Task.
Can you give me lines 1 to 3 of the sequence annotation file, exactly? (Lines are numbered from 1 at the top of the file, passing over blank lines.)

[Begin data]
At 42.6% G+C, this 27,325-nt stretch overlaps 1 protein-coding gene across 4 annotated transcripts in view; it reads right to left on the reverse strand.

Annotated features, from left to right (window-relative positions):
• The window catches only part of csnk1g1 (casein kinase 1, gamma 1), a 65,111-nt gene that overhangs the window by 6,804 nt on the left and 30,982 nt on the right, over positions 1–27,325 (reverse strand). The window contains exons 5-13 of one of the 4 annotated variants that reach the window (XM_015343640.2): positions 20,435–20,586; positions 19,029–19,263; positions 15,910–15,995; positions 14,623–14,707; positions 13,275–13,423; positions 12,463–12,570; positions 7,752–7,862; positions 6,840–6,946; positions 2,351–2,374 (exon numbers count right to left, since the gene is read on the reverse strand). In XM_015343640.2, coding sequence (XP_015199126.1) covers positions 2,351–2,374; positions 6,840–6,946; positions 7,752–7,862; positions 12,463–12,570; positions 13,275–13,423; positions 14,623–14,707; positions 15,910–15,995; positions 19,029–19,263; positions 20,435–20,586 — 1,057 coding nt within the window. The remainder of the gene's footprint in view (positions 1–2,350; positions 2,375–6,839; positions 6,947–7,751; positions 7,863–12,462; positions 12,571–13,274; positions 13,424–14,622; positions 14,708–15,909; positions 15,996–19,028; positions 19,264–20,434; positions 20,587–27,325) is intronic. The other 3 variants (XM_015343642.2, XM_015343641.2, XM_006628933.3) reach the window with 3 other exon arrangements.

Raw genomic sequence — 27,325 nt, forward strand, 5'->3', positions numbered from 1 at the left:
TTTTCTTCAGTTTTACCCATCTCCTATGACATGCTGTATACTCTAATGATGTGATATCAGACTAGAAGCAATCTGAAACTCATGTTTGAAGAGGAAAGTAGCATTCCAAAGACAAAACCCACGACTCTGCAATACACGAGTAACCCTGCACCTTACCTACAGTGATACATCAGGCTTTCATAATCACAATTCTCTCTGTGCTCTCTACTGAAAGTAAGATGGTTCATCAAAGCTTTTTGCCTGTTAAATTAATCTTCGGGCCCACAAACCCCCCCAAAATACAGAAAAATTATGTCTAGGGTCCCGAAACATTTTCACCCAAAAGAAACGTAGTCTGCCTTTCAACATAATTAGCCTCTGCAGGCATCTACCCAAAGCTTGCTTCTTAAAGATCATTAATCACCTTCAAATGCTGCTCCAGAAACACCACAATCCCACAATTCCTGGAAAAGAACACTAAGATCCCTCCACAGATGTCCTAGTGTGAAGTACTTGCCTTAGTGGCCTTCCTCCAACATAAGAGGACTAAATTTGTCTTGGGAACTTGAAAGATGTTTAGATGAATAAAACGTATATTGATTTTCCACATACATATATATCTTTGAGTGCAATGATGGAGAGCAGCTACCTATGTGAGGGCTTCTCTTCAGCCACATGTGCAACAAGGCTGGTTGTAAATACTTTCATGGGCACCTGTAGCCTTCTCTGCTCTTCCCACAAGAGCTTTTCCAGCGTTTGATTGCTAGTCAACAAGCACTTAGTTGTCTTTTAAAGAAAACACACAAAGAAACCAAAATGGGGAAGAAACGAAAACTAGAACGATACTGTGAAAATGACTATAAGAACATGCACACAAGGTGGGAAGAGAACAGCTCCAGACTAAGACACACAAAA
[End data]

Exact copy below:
At 42.6% G+C, this 27,325-nt stretch overlaps 1 protein-coding gene across 4 annotated transcripts in view; it reads right to left on the reverse strand.

Annotated features, from left to right (window-relative positions):
• The window catches only part of csnk1g1 (casein kinase 1, gamma 1), a 65,111-nt gene that overhangs the window by 6,804 nt on the left and 30,982 nt on the right, over positions 1–27,325 (reverse strand). The window contains exons 5-13 of one of the 4 annotated variants that reach the window (XM_015343640.2): positions 20,435–20,586; positions 19,029–19,263; positions 15,910–15,995; positions 14,623–14,707; positions 13,275–13,423; positions 12,463–12,570; positions 7,752–7,862; positions 6,840–6,946; positions 2,351–2,374 (exon numbers count right to left, since the gene is read on the reverse strand). In XM_015343640.2, coding sequence (XP_015199126.1) covers positions 2,351–2,374; positions 6,840–6,946; positions 7,752–7,862; positions 12,463–12,570; positions 13,275–13,423; positions 14,623–14,707; positions 15,910–15,995; positions 19,029–19,263; positions 20,435–20,586 — 1,057 coding nt within the window. The remainder of the gene's footprint in view (positions 1–2,350; positions 2,375–6,839; positions 6,947–7,751; positions 7,863–12,462; positions 12,571–13,274; positions 13,424–14,622; positions 14,708–15,909; positions 15,996–19,028; positions 19,264–20,434; positions 20,587–27,325) is intronic. The other 3 variants (XM_015343642.2, XM_015343641.2, XM_006628933.3) reach the window with 3 other exon arrangements.